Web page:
Diane Coyle maintains The Enlightened Economist blog (and has written a thoroughly enjoyable book on the GDP, no less), so I visit her blog every so often. Today’s offering discusses Martin Ford’s book Rise of the Robots. She is optimistic about capitalism creating a wave of new jobs, as it has done every time pessimism about technology stealing jobs from people became prominent in the last 250 years. Whether that is going to continue this time is an open question. I do want to emphasize the distributional problems of the rise of the robots, and I will do it by simply quoting here her last paragraph:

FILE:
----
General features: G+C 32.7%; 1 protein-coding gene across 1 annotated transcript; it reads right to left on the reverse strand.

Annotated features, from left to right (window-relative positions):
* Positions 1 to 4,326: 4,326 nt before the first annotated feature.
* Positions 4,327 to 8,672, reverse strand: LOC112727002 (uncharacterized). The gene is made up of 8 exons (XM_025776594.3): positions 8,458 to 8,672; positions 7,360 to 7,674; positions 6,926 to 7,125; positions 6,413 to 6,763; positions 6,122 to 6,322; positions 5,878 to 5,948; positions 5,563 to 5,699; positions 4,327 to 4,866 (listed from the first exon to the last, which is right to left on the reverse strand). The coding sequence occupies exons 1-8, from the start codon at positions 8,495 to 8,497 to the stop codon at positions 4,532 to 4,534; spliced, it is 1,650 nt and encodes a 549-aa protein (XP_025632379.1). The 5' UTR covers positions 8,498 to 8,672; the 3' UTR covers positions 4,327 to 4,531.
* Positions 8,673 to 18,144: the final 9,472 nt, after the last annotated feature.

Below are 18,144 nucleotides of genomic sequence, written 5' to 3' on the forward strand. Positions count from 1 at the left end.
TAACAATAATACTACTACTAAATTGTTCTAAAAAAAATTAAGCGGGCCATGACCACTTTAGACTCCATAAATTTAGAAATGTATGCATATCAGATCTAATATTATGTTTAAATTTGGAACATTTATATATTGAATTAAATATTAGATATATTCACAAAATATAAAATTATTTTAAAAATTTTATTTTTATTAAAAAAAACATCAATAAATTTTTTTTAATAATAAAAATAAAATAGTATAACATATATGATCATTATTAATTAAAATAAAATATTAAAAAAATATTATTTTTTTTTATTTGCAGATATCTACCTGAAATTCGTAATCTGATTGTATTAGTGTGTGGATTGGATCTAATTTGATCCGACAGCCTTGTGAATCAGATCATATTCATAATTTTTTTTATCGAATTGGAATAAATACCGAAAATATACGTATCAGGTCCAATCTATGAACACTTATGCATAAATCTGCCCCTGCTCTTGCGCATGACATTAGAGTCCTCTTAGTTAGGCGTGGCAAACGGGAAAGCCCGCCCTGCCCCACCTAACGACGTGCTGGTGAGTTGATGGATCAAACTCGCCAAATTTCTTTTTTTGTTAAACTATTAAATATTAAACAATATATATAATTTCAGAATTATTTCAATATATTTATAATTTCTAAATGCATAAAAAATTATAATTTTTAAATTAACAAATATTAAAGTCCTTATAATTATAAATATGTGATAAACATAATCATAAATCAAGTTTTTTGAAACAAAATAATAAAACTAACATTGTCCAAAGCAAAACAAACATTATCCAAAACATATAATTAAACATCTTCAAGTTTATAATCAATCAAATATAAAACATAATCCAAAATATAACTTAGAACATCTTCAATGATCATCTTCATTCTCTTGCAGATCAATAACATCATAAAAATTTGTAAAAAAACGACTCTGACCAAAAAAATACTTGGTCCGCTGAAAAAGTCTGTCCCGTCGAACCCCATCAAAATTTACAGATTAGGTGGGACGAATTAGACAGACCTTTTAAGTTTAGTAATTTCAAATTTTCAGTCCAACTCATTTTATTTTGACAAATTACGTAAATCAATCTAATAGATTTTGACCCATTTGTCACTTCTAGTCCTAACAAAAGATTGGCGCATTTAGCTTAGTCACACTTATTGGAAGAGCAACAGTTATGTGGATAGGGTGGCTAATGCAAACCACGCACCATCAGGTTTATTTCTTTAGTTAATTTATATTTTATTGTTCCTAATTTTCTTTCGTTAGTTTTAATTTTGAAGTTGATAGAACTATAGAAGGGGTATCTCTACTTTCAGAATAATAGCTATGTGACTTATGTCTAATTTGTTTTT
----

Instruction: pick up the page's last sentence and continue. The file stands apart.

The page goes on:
Well, maybe I’m delusionally optimistic. Ford ends the book with figures from the BLS. Between 1998 and 2013, there was a 42% real increase in US GDP, but no increase in the total hours worked. He thinks that’s a bad thing. I think it’s a good one – with the huge proviso that the benefits of growth must be widely shared. They haven’t been. We don’t have the people’s robots. That’s the real problem.